Recently, I heard about an artist who has never sold her beautiful works of art, and does not plan to do so. Before then, I had spoken to an artist who said he had alternative plans for his art - which he refused to divulge. Hearing this made me think more deeply about how we tend to assume that all artists define success in the same manner, and that we desire to travel the same route to realizing that success.
In a discussion group that I participated in several years ago, most of the artists said they wanted the money and fame which comes with being a successful artist. A few others mentioned the desire to reach their highest development of skill and creativity in the work itself. Still, others simply wanted to sell enough work to make a decent living. Working the gallery circuit, achieving notoriety beyond the regional and retaining wealthy patrons were the most common and coveted routes the majority spoke of in terms of realizing success.
Having held all of these previously- mentioned views during the early years of a promising professional art career, I have had to redefine my goals for success - as well as my personal definition of success- more than once. This was largely due to extremely challeging, unforseen life circumstances which caused derailments and eventual rebuilding.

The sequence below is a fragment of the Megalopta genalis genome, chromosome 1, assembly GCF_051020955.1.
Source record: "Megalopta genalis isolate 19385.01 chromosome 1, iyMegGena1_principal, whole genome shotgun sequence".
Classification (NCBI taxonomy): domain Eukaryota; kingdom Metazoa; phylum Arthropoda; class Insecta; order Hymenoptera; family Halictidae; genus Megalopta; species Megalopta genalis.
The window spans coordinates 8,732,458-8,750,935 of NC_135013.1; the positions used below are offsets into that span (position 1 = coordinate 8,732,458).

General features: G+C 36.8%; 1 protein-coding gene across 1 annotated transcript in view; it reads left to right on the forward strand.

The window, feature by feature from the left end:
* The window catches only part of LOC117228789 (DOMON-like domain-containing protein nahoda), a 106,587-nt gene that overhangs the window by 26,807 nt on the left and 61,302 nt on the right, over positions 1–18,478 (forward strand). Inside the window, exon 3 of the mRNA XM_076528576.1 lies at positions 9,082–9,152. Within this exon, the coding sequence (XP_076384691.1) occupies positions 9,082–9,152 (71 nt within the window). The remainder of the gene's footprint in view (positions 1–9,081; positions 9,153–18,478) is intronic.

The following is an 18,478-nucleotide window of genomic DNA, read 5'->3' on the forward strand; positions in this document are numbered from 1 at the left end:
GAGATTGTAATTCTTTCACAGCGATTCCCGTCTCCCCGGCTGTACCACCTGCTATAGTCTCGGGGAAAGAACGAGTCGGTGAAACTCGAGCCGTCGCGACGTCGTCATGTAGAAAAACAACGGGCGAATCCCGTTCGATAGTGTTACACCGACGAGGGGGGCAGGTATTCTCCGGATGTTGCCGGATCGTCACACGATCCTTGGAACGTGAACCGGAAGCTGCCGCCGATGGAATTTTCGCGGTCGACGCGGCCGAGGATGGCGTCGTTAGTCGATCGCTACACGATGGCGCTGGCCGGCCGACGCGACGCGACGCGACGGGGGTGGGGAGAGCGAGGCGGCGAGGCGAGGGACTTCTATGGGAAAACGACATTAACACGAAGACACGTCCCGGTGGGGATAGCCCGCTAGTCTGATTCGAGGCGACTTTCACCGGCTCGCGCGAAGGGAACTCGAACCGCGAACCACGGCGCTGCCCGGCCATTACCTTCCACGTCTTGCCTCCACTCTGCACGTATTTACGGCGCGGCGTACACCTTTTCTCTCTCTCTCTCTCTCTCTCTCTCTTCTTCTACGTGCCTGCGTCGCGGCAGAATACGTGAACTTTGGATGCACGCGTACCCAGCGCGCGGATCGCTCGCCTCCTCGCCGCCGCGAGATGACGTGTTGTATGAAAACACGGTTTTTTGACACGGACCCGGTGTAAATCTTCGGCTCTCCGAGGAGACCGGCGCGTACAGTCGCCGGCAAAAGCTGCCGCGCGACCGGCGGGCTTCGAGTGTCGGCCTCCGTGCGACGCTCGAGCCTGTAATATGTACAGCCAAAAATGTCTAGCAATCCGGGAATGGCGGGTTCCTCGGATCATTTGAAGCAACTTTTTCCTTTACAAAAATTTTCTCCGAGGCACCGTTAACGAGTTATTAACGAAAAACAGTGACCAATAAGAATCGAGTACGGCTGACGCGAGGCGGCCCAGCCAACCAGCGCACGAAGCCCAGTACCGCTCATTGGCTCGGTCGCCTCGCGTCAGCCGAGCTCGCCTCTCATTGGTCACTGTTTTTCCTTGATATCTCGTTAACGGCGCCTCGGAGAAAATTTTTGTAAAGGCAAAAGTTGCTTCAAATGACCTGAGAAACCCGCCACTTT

In defining or re-defining her view of success, an artist must first acknowledge the various venues (aside from the gallery circuit) available to pursue in the field of art. After that, she must decide what she needs to achieve in order to feel successful.
Success might be landing a job doing custom design for a theatre, creating home murals for an interior design company, doing free-lance digital art, illustrating children's books or many more art-related endeavors.
At this point in my life, I have finally honed and established my personal definition of success. I'm busy working on my objectives and goals, some of which I'm willing to share and others which I'm keeping to myself.
Gette Jones. All Rights Reserved Painting: "Three Spirits"/ Copyright 2015 by Gette Jones